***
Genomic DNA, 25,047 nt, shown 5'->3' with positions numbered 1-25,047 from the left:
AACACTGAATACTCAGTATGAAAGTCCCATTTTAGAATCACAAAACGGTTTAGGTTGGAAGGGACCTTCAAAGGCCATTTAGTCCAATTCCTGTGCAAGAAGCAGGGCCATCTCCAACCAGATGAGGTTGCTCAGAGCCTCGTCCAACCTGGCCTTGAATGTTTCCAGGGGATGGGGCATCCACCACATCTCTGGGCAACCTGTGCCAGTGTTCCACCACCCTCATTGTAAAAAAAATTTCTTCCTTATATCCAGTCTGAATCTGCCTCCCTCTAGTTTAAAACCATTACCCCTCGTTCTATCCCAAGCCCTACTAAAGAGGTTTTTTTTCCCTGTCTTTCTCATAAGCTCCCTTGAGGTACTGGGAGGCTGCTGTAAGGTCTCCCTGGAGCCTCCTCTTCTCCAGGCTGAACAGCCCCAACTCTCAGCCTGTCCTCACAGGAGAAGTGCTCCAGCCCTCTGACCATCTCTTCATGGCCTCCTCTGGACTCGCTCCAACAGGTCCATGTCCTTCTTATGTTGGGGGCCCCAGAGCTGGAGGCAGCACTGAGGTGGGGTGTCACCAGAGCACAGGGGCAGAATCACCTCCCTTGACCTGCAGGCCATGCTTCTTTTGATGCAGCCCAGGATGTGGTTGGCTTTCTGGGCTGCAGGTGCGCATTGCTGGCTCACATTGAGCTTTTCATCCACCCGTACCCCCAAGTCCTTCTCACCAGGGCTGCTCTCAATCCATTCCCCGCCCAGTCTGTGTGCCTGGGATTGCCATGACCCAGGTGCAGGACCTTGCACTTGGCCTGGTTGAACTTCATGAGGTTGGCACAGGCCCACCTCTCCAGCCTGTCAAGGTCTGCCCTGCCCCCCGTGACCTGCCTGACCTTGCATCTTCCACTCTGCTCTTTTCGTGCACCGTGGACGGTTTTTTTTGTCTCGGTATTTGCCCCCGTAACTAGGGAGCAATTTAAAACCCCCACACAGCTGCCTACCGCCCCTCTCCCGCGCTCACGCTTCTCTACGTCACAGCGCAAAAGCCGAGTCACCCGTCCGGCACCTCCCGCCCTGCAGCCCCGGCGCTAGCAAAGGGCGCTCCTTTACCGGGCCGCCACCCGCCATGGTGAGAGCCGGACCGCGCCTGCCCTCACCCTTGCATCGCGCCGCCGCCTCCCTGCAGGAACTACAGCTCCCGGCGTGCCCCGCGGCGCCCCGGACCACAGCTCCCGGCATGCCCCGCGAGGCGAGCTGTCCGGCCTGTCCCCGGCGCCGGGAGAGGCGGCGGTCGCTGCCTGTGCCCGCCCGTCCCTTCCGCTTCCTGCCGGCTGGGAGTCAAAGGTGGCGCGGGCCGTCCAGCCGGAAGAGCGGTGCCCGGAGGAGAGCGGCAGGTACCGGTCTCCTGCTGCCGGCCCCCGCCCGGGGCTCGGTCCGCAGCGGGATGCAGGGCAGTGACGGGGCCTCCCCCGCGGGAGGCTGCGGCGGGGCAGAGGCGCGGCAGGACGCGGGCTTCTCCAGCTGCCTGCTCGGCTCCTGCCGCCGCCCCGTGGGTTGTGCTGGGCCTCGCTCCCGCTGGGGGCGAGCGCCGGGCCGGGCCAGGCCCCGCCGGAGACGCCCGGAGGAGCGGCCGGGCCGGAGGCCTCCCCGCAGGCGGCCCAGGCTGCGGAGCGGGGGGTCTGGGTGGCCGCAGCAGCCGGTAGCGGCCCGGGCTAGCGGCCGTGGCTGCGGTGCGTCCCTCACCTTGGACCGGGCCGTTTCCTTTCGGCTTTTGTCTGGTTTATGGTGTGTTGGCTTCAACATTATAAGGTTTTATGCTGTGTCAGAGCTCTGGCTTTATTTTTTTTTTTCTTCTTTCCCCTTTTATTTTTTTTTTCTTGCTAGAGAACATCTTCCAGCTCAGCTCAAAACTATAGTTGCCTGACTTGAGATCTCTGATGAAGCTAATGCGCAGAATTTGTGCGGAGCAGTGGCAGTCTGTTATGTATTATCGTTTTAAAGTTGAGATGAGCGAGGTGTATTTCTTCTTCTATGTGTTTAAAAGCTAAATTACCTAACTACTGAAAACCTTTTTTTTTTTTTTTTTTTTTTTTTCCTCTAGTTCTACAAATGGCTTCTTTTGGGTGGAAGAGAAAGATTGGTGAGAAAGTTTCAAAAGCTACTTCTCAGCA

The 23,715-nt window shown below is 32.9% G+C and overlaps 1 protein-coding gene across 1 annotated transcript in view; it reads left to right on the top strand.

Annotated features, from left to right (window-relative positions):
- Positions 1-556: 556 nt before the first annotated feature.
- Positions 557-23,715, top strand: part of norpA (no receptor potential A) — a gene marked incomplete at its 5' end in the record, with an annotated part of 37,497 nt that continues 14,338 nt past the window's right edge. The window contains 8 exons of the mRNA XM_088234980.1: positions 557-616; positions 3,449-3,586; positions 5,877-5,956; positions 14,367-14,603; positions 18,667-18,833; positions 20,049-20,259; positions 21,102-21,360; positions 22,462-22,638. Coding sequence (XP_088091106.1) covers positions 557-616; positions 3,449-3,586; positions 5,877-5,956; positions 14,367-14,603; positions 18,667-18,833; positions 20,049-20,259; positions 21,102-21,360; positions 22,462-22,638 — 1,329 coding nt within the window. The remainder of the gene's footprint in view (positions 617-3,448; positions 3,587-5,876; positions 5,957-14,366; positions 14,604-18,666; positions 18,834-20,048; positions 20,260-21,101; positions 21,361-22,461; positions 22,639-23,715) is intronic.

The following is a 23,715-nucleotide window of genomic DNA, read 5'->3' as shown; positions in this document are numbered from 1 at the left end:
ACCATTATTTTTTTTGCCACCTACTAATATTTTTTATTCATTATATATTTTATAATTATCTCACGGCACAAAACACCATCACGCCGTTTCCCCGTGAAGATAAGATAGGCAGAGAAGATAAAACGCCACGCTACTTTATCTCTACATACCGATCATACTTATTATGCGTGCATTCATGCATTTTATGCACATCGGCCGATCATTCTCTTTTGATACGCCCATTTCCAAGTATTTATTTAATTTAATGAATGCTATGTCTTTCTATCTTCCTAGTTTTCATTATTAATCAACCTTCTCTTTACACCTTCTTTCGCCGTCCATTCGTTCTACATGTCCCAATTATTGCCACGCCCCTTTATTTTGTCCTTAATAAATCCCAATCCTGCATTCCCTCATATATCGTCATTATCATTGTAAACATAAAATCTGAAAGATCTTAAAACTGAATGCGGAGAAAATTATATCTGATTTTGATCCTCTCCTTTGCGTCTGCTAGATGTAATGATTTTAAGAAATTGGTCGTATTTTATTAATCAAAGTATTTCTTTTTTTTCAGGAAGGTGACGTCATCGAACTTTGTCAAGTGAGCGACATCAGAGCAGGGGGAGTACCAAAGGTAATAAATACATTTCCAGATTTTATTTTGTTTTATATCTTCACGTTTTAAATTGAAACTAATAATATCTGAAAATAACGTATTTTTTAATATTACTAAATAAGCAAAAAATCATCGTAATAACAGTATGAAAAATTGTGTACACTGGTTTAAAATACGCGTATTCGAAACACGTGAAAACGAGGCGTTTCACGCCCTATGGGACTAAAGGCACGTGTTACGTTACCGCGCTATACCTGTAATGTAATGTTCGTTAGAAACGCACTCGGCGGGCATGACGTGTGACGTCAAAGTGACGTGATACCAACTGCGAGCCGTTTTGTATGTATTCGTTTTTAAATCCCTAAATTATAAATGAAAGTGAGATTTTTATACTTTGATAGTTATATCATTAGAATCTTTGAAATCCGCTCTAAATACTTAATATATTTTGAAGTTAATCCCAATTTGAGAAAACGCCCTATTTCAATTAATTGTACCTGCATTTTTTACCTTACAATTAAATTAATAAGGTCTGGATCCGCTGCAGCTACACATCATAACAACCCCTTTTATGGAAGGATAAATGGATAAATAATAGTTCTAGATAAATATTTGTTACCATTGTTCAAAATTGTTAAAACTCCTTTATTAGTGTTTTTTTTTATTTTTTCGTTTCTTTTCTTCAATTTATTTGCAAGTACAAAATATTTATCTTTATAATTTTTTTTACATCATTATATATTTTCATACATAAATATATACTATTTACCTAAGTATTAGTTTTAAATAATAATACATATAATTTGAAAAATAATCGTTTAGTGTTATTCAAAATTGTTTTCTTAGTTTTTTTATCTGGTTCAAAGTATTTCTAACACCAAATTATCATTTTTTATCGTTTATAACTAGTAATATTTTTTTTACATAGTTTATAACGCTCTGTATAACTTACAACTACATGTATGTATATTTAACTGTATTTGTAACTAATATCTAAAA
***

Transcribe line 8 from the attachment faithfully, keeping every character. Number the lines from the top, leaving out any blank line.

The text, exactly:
ACCATTATTTTTTTTGCCACCTACTAATATTTTTTATTCATTATATATTTTATAATTATCTCACGGCACAAAACACCATCACGCCGTTTCCCCGTGAAGATAAGATAGGCAGAGAAGATAAAACGCCACGCTACTTTATCTCTACATACCGATCATACTTATTATGCGTGCATTCATGCATTTTATGCACATCGGCCGATCATTCTCTTTTGATACGCCCATTTCCAAGTATTTATTTAATTTAATGAATGCTATGTCTTTCTATCTTCCTAGTTTTCATTATTAATCAACCTTCTCTTTACACCTTCTTTCGCCGTCCATTCGTTCTACATGTCCCAATTATTGCCACGCCCCTTTATTTTGTCCTTAATAAATCCCAATCCTGCATTCCCTCATATATCGTCATTATCATTGTAAACATAAAATCTGAAAGATCTTAAAACTGAATGCGGAGAAAATTATATCTGATTTTGATCCTCTCCTTTGCGTCTGCTAGATGTAATGATTTTAAGAAATTGGTCGTATTTTATTAATCAAAGTATTTCTTTTTTTTCAGGAAGGTGACGTCATCGAACTTTGTCAAGTGAGCGACATCAGAGCAGGGGGAGTACCAAAGGTAATAAATACATTTCCAGATTTTATTTTGTTTTATATCTTCACGTTTTAAATTGAAACTAATAATATCTGAAAATAACGTATTTTTTAATATTACTAAATAAGCAAAAAATCATCGTAATAACAGTATGAAAAATTGTGTACACTGGTTTAAAATACGCGTATTCGAAACACGTGAAAACGAGGCGTTTCACGCCCTATGGGACTAAAGGCACGTGTTACGTTACCGCGCTATACCTGTAATGTAATGTTCGTTAGAAACGCACTCGGCGGGCATGACGTGTGACGTCAAAGTGACGTGATACCAACTGCGAGCCGTTTTGTATGTATTCGTTTTTAAATCCCTAAATTATAAATGAAAGTGAGATTTTTATACTTTGATAGTTATATCATTAGAATCTTTGAAATCCGCTCTAAATACTTAATATATTTTGAAGTTAATCCCAATTTGAGAAAACGCCCTATTTCAATTAATTGTACCTGCATTTTTTACCTTACAATTAAATTAATAAGGTCTGGATCCGCTGCAGCTACACATCATAACAACCCCTTTTATGGAAGGATAAATGGATAAATAATAGTTCTAGATAAATATTTGTTACCATTGTTCAAAATTGTTAAAACTCCTTTATTAGTGTTTTTTTTTATTTTTTCGTTTCTTTTCTTCAATTTATTTGCAAGTACAAAATATTTATCTTTATAATTTTTTTTACATCATTATATATTTTCATACATAAATATATACTATTTACCTAAGTATTAGTTTTAAATAATAATACATATAATTTGAAAAATAATCGTTTAGTGTTATTCAAAATTGTTTTCTTAGTTTTTTTATCTGGTTCAAAGTATTTCTAACACCAAATTATCATTTTTTATCGTTTATAACTAGTAATATTTTTTTTACATAGTTTATAACGCTCTGTATAACTTACAACTACATGTATGTATATTTAACTGTATTTGTAACTAATATCTAAAA